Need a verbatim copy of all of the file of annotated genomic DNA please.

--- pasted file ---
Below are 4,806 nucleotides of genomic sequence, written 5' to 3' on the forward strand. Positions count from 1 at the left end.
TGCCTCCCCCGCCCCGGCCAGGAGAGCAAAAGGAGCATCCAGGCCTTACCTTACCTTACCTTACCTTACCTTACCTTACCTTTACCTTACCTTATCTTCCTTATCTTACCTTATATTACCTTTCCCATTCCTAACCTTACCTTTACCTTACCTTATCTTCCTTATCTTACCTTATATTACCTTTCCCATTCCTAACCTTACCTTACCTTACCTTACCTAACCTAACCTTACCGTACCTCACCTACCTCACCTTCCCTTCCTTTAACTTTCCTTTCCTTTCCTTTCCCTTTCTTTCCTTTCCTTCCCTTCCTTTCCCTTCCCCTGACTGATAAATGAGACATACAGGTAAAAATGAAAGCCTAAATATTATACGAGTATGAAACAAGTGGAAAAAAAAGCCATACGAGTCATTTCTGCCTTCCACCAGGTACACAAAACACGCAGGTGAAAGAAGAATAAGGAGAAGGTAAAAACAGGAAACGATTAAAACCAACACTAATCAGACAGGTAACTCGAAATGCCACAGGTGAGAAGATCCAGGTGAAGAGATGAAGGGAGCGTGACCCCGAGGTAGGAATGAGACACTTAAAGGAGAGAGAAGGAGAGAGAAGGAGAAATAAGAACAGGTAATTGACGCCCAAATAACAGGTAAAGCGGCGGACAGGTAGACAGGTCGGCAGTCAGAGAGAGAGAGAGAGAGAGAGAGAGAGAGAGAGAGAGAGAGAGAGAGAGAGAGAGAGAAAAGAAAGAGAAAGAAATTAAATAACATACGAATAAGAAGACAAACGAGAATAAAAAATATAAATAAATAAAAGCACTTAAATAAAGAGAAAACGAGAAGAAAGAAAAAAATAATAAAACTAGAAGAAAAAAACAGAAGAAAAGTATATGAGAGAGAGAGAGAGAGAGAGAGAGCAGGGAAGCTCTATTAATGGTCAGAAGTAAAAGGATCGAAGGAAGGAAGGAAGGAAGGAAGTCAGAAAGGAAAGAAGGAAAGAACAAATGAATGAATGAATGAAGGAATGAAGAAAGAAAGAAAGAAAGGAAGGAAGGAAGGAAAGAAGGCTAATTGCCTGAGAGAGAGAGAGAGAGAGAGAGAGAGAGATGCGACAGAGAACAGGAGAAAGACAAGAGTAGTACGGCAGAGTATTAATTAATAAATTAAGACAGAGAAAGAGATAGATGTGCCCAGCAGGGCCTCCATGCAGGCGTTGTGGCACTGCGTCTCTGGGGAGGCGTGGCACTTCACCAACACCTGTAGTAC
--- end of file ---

Below are 4,806 nucleotides of genomic sequence, written 5' to 3' on the forward strand. Positions count from 1 at the left end.
TGCCTCCCCCGCCCCGGCCAGGAGAGCAAAAGGAGCATCCAGGCCTTACCTTACCTTACCTTACCTTACCTTACCTTACCTTTACCTTACCTTATCTTCCTTATCTTACCTTATATTACCTTTCCCATTCCTAACCTTACCTTTACCTTACCTTATCTTCCTTATCTTACCTTATATTACCTTTCCCATTCCTAACCTTACCTTACCTTACCTTACCTAACCTAACCTTACCGTACCTCACCTACCTCACCTTCCCTTCCTTTAACTTTCCTTTCCTTTCCTTTCCCTTTCTTTCCTTTCCTTCCCTTCCTTTCCCTTCCCCTGACTGATAAATGAGACATACAGGTAAAAATGAAAGCCTAAATATTATACGAGTATGAAACAAGTGGAAAAAAAAGCCATACGAGTCATTTCTGCCTTCCACCAGGTACACAAAACACGCAGGTGAAAGAAGAATAAGGAGAAGGTAAAAACAGGAAACGATTAAAACCAACACTAATCAGACAGGTAACTCGAAATGCCACAGGTGAGAAGATCCAGGTGAAGAGATGAAGGGAGCGTGACCCCGAGGTAGGAATGAGACACTTAAAGGAGAGAGAAGGAGAGAGAAGGAGAAATAAGAACAGGTAATTGACGCCCAAATAACAGGTAAAGCGGCGGACAGGTAGACAGGTCGGCAGTCAGAGAGAGAGAGAGAGAGAGAGAGAGAGAGAGAGAGAGAGAGAGAGAGAGAGAGAGAGAAAAGAAAGAGAAAGAAATTAAATAACATACGAATAAGAAGACAAACGAGAATAAAAAATATAAATAAATAAAAGCACTTAAATAAAGAGAAAACGAGAAGAAAGAAAAAAATAATAAAACTAGAAGAAAAAAACAGAAGAAAAGTATATGAGAGAGAGAGAGAGAGAGAGAGAGCAGGGAAGCTCTATTAATGGTCAGAAGTAAAAGGATCGAAGGAAGGAAGGAAGGAAGGAAGTCAGAAAGGAAAGAAGGAAAGAACAAATGAATGAATGAATGAAGGAATGAAGAAAGAAAGAAAGAAAGGAAGGAAGGAAGGAAAGAAGGCTAATTGCCTGAGAGAGAGAGAGAGAGAGAGAGAGAGAGATGCGACAGAGAACAGGAGAAAGACAAGAGTAGTACGGCAGAGTATTAATTAATAAATTAAGACAGAGAAAGAGATAGATGTGCCCAGCAGGGCCTCCATGCAGGCGTTGTGGCACTGCGTCTCTGGGGAGGCGTGGCACTTCACCAACACCTGTAGTAC